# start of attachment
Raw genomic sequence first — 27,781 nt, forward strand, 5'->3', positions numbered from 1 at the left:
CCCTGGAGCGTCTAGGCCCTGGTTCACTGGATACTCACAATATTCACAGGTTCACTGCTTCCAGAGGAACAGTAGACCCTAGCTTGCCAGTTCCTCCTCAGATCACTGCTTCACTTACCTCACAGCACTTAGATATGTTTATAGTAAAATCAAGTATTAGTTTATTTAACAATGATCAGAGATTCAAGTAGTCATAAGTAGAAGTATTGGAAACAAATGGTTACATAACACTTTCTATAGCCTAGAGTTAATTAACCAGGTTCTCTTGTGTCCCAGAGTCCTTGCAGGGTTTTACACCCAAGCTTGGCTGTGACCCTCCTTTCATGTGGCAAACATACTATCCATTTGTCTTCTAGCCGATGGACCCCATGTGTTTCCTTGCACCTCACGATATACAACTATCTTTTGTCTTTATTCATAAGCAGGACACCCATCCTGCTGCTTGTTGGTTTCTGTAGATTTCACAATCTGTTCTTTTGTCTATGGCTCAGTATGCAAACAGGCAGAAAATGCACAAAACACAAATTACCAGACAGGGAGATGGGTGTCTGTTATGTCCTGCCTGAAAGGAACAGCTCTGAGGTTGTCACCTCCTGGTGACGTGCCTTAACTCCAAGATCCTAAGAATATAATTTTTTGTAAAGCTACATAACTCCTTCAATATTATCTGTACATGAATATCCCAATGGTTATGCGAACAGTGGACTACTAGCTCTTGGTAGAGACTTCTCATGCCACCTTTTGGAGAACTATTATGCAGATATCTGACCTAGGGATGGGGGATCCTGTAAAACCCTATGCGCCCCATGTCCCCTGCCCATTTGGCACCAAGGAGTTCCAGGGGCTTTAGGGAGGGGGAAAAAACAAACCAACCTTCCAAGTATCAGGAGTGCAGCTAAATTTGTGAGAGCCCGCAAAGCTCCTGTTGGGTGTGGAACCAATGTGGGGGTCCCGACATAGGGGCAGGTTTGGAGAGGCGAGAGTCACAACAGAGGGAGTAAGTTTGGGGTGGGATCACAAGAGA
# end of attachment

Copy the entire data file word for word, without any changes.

Raw genomic sequence first — 27,781 nt, forward strand, 5'->3', positions numbered from 1 at the left:
CCCTGGAGCGTCTAGGCCCTGGTTCACTGGATACTCACAATATTCACAGGTTCACTGCTTCCAGAGGAACAGTAGACCCTAGCTTGCCAGTTCCTCCTCAGATCACTGCTTCACTTACCTCACAGCACTTAGATATGTTTATAGTAAAATCAAGTATTAGTTTATTTAACAATGATCAGAGATTCAAGTAGTCATAAGTAGAAGTATTGGAAACAAATGGTTACATAACACTTTCTATAGCCTAGAGTTAATTAACCAGGTTCTCTTGTGTCCCAGAGTCCTTGCAGGGTTTTACACCCAAGCTTGGCTGTGACCCTCCTTTCATGTGGCAAACATACTATCCATTTGTCTTCTAGCCGATGGACCCCATGTGTTTCCTTGCACCTCACGATATACAACTATCTTTTGTCTTTATTCATAAGCAGGACACCCATCCTGCTGCTTGTTGGTTTCTGTAGATTTCACAATCTGTTCTTTTGTCTATGGCTCAGTATGCAAACAGGCAGAAAATGCACAAAACACAAATTACCAGACAGGGAGATGGGTGTCTGTTATGTCCTGCCTGAAAGGAACAGCTCTGAGGTTGTCACCTCCTGGTGACGTGCCTTAACTCCAAGATCCTAAGAATATAATTTTTTGTAAAGCTACATAACTCCTTCAATATTATCTGTACATGAATATCCCAATGGTTATGCGAACAGTGGACTACTAGCTCTTGGTAGAGACTTCTCATGCCACCTTTTGGAGAACTATTATGCAGATATCTGACCTAGGGATGGGGGATCCTGTAAAACCCTATGCGCCCCATGTCCCCTGCCCATTTGGCACCAAGGAGTTCCAGGGGCTTTAGGGAGGGGGAAAAAACAAACCAACCTTCCAAGTATCAGGAGTGCAGCTAAATTTGTGAGAGCCCGCAAAGCTCCTGTTGGGTGTGGAACCAATGTGGGGGTCCCGACATAGGGGCAGGTTTGGAGAGGCGAGAGTCACAACAGAGGGAGTAAGTTTGGGGTGGGATCACAAGAGA